the marriage writings with my lord, I will have a thorough expostulation with my gentleman, I am resolved—and fix him unalterably in his political conduct.—Ah ! I am frightened out of my wits, lest his mother's family should seduce him to desert to their party, which would totally ruin my whole scheme, and break my heart-A fine time of day for a blockhead to turn patriot—when the character is exploded, marked, proscribed Why, the common people, the vary vulgar, have found out the jest, and laugh at a patriot now-a-days, just as they do at a conjurer, a magician, or any other impostor in society.


Sir PERTINAx and Lord LUMBER count.

and three or sour discontented patriotic depend

Lord Lum. Sir Pertinax, I kiss your hand.

Sir Per. Your lordship's most devoted. Lord Lum. Why, you stole a march upon me this morning; gave me the slip, Mac; though I never wanted your assistance more in my life. I thought you would have called on me. Sir Per. My dear lord, I beg ten millions of pardons for leaving town before you; but you ken that your lordship at dinner yesterday settled it that we should meet this morning at the levee. Lord Lum. That I acknowledge, Mac.—I did promise to be there, I own. Sir Per. You did, indeed. And accordingly I was at the levee, and waited there till every soul was gone, and, seeeing you did not come, I concluded that your lordship was gone before. Lord Lum. Why to confess the truth, my dear Mac, those old sinners, Lord Freakish, General Jolly, Sir Anthony Soaker, and two or three more of that set, laid hold of me last night at the opera; and, as the General says, “from the intelligence of my head this morning,” I believe we drank pretty deep ere we departed ; ha, ha, ha! Sir Per. Isa, ha, ha! nay, if you were with that }. my lord, I do not wonder at not seeing your ordship at the levee. Lord Lum. The truth is, Sir Pertinax, my fellow let me sleep too long for the levee. But I wish I had i. you before you left town ; I wanted you dreadul!y. Sir Per. I am heartily sorry that I was not in the way —but on what account did you want me? Lord Lum. Ha, ha, ha! a cursed awkward affair. And, ha, ha, ha! yet I can't help laughing at it neither, though it vexed me confoundedly. Sir Per. Wext you, my lord ' Zounds, I wish I had been with you : but, for heaven's sake, my lord, what was it that could possibly vex your lordship 2 Lord Lum. Why, that impudent, teasing, dunning rascal, Mahogany, my upholsterer.—You know the fellow 2 Sir Per. Perfectly, my lord. Lord Lum. The impudent scoundrel has sued me *P to some damned kind of a something or other in the law which I think they call an execution.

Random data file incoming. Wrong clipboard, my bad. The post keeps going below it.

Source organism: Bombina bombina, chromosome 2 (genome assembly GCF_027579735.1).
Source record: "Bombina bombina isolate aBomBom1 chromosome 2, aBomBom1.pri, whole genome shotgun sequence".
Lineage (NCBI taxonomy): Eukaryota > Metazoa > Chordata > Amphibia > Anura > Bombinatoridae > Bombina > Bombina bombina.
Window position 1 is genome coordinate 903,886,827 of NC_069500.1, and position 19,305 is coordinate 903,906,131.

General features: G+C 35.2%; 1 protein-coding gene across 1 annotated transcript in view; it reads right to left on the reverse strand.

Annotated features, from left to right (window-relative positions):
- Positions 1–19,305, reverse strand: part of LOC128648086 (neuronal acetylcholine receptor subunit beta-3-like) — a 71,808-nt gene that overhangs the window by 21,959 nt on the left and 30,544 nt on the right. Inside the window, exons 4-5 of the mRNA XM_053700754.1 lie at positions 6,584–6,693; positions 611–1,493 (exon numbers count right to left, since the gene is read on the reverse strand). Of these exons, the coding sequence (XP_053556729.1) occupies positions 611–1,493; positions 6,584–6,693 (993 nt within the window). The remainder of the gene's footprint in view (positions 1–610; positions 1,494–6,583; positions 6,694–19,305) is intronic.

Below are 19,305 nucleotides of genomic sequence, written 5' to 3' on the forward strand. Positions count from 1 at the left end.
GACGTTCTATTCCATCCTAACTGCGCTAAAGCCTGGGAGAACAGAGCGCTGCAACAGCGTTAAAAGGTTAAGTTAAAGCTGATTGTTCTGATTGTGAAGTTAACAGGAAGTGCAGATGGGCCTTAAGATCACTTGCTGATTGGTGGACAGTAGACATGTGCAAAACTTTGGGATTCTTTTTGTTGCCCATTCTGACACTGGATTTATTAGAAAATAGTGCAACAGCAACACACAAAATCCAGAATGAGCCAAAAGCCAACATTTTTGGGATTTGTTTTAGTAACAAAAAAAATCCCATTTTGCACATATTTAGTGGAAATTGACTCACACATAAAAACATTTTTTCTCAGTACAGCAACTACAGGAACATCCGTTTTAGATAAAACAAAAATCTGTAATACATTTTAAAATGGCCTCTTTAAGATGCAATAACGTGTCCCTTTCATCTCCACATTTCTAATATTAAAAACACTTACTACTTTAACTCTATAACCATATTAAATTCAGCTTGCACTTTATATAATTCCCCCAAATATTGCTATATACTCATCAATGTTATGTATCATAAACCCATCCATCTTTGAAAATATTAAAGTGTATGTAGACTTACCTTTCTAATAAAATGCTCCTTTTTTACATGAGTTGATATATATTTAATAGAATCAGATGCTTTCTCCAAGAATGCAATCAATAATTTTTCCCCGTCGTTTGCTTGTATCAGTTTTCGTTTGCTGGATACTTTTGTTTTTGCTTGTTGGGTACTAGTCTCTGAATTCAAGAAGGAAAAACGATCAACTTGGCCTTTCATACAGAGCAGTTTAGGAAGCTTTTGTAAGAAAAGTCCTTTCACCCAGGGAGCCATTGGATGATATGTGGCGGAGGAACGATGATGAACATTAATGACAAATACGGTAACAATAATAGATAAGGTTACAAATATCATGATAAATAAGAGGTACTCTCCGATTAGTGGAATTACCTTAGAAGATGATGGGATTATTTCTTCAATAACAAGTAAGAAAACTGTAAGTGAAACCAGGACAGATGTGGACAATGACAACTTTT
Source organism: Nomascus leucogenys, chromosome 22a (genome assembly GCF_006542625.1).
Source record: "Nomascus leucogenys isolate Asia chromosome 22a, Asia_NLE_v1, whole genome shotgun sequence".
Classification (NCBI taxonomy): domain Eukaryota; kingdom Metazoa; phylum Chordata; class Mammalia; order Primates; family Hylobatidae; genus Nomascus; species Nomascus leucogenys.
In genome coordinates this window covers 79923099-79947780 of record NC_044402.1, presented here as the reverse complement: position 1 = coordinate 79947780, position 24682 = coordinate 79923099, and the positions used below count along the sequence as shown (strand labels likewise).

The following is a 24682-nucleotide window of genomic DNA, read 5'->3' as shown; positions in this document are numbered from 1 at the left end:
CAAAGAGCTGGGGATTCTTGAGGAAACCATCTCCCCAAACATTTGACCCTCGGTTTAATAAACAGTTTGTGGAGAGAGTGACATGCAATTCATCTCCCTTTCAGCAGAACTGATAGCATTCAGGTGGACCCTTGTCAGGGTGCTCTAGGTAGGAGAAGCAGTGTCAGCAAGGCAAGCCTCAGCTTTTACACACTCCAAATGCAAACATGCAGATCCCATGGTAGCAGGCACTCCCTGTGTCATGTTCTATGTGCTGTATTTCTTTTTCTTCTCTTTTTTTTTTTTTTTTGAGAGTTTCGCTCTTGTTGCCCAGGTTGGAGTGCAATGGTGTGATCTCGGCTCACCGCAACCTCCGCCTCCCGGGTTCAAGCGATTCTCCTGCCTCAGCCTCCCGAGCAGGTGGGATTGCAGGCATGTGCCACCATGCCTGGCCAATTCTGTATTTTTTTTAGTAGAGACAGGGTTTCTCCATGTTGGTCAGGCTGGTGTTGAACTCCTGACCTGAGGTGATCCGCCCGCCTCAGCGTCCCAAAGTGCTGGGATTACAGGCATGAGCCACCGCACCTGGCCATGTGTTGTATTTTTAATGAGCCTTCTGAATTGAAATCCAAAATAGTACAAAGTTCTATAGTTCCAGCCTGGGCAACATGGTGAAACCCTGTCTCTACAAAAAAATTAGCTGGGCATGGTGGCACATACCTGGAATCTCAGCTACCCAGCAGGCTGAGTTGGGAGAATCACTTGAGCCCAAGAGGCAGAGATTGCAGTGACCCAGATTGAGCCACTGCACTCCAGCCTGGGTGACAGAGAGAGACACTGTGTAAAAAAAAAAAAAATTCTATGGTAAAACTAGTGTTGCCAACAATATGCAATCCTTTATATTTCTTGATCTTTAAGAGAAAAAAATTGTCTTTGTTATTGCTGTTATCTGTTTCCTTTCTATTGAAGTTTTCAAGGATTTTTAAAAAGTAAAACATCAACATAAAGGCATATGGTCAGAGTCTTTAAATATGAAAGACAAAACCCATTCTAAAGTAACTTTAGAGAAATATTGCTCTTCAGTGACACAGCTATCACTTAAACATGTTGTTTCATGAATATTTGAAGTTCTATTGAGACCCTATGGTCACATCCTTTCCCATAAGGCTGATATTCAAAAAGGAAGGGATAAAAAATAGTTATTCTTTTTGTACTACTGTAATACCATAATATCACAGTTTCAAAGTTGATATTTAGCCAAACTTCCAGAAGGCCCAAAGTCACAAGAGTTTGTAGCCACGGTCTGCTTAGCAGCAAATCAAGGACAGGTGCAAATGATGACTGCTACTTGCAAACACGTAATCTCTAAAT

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him, my lord?

Lord Lum. Most liberally, most hi-rio, “ . there I thought the affair would have re-> should think proper to pay the scountre morning, just as I was stepping into e-oservants all about me, a follow, called. Fped up, and begged the favour of my s = threshed the upholsterer, aud of the thim, to go along with him upon a little - my Lord Chief Justice.

Sir Per. The devil

Lord Lum. And at the same instant, t. it to was accosted by two other very civil so.--> with a most insolent politeness, tess-is, a

and informed me that I must not go into my own Sir Per. O! my lord, it is my duty to oblige your chaise.

lordship to the utmost stretch of my abeelity. Sir Per. How, my lord! not intill your ain carriage ?

BATH FASHIONABLES. Lord Lam. No, sir; for that they, by order of the sheriff, must seize it, at the suit of a gentleman--one Sir Pertinax MacSYCOPHANT, Egerton, Lord Mr. Mahogany, an upholsterer.

and Lally LUMBERCOUrt, and their daughter Sir Per. An impudent villain !

Lady RODOLPHIA. Lord Lum. It is all true, I assure you : so you see, Sir Per. Weel; but, Lady Rodolpha, I wanted my dear Mac, what a damned country this is to live to ask your ladysbip some questions about the comin, where noblemen are obliged to pay their debts just pany at the Baih ; they say you had aw the world like merchants, cobblers, peasants, or mechanics-—is inere. not that a scandal, dear Mac, to the nation ?

Lady Rod. O, yes! there was a very great mob Sir Per. My lord, it is not only a scandal, but a there indeed; but very little company. Aw canaille, batiopal grievance.

except our ain party. The place was crowded with Lord Lum. Sir, there is not another nation in the your little purse-proud mechanics ; an odd kind of world has such a grievance to complain of. Now in queer looking animals that have started inuill fortune other countries were a mechanic to dun, and tease, fra lottery tickets, rich prizes at sea, gambling in and behave as this Mahogany has done, a nobleman Change-Alley, and sic like caprices of fortune; and might extinguish the reptile in an instant; and that away they aw crowd to the Bath to learn genteclity, only at the expense of a few sequins, florins, or louis and the names, -titles, intrigues, and bon-mots of us d'urs, according to the country where the affair hap- people of fashion ; ba, ha, ha! pened.